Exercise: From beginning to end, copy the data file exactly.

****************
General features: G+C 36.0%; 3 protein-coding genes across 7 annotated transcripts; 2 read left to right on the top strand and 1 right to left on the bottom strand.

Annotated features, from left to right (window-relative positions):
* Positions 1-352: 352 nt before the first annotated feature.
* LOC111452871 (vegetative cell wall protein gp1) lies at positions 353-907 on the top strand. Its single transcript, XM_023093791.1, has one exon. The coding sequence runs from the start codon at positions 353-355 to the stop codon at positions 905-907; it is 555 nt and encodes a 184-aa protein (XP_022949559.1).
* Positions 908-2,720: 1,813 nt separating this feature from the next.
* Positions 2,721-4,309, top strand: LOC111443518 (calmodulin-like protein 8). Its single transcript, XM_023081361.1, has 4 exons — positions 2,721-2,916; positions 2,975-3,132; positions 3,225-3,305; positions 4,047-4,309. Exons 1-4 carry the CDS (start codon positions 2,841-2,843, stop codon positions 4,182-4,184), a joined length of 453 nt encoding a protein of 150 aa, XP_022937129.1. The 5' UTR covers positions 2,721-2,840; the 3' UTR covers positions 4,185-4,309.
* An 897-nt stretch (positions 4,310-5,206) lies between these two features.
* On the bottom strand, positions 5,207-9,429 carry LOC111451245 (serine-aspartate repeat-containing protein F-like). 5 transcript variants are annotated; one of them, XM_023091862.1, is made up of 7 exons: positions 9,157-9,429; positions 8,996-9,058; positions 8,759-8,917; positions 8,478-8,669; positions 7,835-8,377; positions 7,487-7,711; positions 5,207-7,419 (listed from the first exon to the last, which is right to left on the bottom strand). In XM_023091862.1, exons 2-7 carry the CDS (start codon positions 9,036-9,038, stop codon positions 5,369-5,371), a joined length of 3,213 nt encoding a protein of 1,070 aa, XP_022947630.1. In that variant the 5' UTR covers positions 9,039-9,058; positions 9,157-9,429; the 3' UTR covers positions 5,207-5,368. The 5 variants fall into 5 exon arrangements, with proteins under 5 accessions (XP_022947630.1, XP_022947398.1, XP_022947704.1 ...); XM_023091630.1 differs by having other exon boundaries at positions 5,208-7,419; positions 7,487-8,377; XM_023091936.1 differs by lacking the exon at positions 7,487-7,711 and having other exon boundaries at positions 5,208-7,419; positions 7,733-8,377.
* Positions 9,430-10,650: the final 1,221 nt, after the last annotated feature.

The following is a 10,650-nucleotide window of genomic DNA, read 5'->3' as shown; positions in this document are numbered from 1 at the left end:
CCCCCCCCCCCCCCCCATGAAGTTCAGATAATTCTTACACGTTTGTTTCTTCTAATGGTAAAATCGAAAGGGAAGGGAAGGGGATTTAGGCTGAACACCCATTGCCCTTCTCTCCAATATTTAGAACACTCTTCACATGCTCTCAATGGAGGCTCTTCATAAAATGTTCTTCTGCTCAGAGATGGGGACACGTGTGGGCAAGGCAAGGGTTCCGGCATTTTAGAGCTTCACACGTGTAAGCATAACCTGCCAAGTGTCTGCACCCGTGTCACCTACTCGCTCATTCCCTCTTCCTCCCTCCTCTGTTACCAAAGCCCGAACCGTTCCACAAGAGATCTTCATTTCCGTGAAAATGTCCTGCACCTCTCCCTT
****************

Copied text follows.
General features: G+C 36.0%; 3 protein-coding genes across 7 annotated transcripts; 2 read left to right on the top strand and 1 right to left on the bottom strand.

Annotated features, from left to right (window-relative positions):
* Positions 1-352: 352 nt before the first annotated feature.
* LOC111452871 (vegetative cell wall protein gp1) lies at positions 353-907 on the top strand. Its single transcript, XM_023093791.1, has one exon. The coding sequence runs from the start codon at positions 353-355 to the stop codon at positions 905-907; it is 555 nt and encodes a 184-aa protein (XP_022949559.1).
* Positions 908-2,720: 1,813 nt separating this feature from the next.
* Positions 2,721-4,309, top strand: LOC111443518 (calmodulin-like protein 8). Its single transcript, XM_023081361.1, has 4 exons — positions 2,721-2,916; positions 2,975-3,132; positions 3,225-3,305; positions 4,047-4,309. Exons 1-4 carry the CDS (start codon positions 2,841-2,843, stop codon positions 4,182-4,184), a joined length of 453 nt encoding a protein of 150 aa, XP_022937129.1. The 5' UTR covers positions 2,721-2,840; the 3' UTR covers positions 4,185-4,309.
* An 897-nt stretch (positions 4,310-5,206) lies between these two features.
* On the bottom strand, positions 5,207-9,429 carry LOC111451245 (serine-aspartate repeat-containing protein F-like). 5 transcript variants are annotated; one of them, XM_023091862.1, is made up of 7 exons: positions 9,157-9,429; positions 8,996-9,058; positions 8,759-8,917; positions 8,478-8,669; positions 7,835-8,377; positions 7,487-7,711; positions 5,207-7,419 (listed from the first exon to the last, which is right to left on the bottom strand). In XM_023091862.1, exons 2-7 carry the CDS (start codon positions 9,036-9,038, stop codon positions 5,369-5,371), a joined length of 3,213 nt encoding a protein of 1,070 aa, XP_022947630.1. In that variant the 5' UTR covers positions 9,039-9,058; positions 9,157-9,429; the 3' UTR covers positions 5,207-5,368. The 5 variants fall into 5 exon arrangements, with proteins under 5 accessions (XP_022947630.1, XP_022947398.1, XP_022947704.1 ...); XM_023091630.1 differs by having other exon boundaries at positions 5,208-7,419; positions 7,487-8,377; XM_023091936.1 differs by lacking the exon at positions 7,487-7,711 and having other exon boundaries at positions 5,208-7,419; positions 7,733-8,377.
* Positions 9,430-10,650: the final 1,221 nt, after the last annotated feature.

The following is a 10,650-nucleotide window of genomic DNA, read 5'->3' as shown; positions in this document are numbered from 1 at the left end:
CCCCCCCCCCCCCCCCATGAAGTTCAGATAATTCTTACACGTTTGTTTCTTCTAATGGTAAAATCGAAAGGGAAGGGAAGGGGATTTAGGCTGAACACCCATTGCCCTTCTCTCCAATATTTAGAACACTCTTCACATGCTCTCAATGGAGGCTCTTCATAAAATGTTCTTCTGCTCAGAGATGGGGACACGTGTGGGCAAGGCAAGGGTTCCGGCATTTTAGAGCTTCACACGTGTAAGCATAACCTGCCAAGTGTCTGCACCCGTGTCACCTACTCGCTCATTCCCTCTTCCTCCCTCCTCTGTTACCAAAGCCCGAACCGTTCCACAAGAGATCTTCATTTCCGTGAAAATGTCCTGCACCTCTCCCTT